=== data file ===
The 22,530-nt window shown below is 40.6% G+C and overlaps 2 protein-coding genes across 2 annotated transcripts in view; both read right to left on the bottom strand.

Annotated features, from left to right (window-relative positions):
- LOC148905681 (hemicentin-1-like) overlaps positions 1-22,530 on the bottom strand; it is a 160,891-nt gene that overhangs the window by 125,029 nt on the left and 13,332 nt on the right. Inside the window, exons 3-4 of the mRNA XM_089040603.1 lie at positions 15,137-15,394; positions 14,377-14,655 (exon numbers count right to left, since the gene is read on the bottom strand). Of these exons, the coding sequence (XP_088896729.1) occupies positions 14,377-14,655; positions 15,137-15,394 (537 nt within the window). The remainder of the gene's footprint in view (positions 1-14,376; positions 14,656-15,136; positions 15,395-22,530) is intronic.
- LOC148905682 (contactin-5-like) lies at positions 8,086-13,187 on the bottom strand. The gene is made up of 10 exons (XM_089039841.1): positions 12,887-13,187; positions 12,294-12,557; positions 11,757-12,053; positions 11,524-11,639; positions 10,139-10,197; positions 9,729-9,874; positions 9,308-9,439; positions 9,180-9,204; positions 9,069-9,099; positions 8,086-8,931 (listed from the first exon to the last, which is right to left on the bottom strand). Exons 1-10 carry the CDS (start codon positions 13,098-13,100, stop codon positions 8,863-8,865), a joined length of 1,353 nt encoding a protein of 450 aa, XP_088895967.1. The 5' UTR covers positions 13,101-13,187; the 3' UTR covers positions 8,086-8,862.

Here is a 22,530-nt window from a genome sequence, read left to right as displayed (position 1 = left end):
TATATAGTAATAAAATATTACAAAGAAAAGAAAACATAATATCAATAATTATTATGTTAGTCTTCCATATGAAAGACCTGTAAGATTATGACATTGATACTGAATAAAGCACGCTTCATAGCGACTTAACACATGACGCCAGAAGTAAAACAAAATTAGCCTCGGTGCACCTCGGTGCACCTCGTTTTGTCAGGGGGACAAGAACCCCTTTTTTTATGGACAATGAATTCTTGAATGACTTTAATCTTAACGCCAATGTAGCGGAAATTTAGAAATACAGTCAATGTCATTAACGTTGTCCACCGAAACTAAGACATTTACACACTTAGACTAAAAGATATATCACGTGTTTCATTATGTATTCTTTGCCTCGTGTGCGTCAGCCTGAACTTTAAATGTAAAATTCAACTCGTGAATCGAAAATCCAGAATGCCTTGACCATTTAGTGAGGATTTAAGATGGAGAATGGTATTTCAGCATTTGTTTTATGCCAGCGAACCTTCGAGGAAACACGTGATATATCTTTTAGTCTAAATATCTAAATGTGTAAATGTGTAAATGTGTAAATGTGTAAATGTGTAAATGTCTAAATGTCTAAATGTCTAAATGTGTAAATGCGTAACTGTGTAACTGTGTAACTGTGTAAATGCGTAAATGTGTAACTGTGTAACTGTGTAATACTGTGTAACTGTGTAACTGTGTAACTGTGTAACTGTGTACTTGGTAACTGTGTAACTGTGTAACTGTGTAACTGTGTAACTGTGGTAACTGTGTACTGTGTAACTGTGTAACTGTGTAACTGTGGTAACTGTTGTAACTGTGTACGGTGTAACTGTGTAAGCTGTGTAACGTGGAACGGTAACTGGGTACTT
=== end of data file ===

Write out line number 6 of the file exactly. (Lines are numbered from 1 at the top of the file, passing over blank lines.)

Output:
TATATAGTAATAAAATATTACAAAGAAAAGAAAACATAATATCAATAATTATTATGTTAGTCTTCCATATGAAAGACCTGTAAGATTATGACATTGATACTGAATAAAGCACGCTTCATAGCGACTTAACACATGACGCCAGAAGTAAAACAAAATTAGCCTCGGTGCACCTCGGTGCACCTCGTTTTGTCAGGGGGACAAGAACCCCTTTTTTTATGGACAATGAATTCTTGAATGACTTTAATCTTAACGCCAATGTAGCGGAAATTTAGAAATACAGTCAATGTCATTAACGTTGTCCACCGAAACTAAGACATTTACACACTTAGACTAAAAGATATATCACGTGTTTCATTATGTATTCTTTGCCTCGTGTGCGTCAGCCTGAACTTTAAATGTAAAATTCAACTCGTGAATCGAAAATCCAGAATGCCTTGACCATTTAGTGAGGATTTAAGATGGAGAATGGTATTTCAGCATTTGTTTTATGCCAGCGAACCTTCGAGGAAACACGTGATATATCTTTTAGTCTAAATATCTAAATGTGTAAATGTGTAAATGTGTAAATGTGTAAATGTGTAAATGTCTAAATGTCTAAATGTCTAAATGTGTAAATGCGTAACTGTGTAACTGTGTAACTGTGTAAATGCGTAAATGTGTAACTGTGTAACTGTGTAATACTGTGTAACTGTGTAACTGTGTAACTGTGTAACTGTGTACTTGGTAACTGTGTAACTGTGTAACTGTGTAACTGTGTAACTGTGGTAACTGTGTACTGTGTAACTGTGTAACTGTGTAACTGTGGTAACTGTTGTAACTGTGTACGGTGTAACTGTGTAAGCTGTGTAACGTGGAACGGTAACTGGGTACTT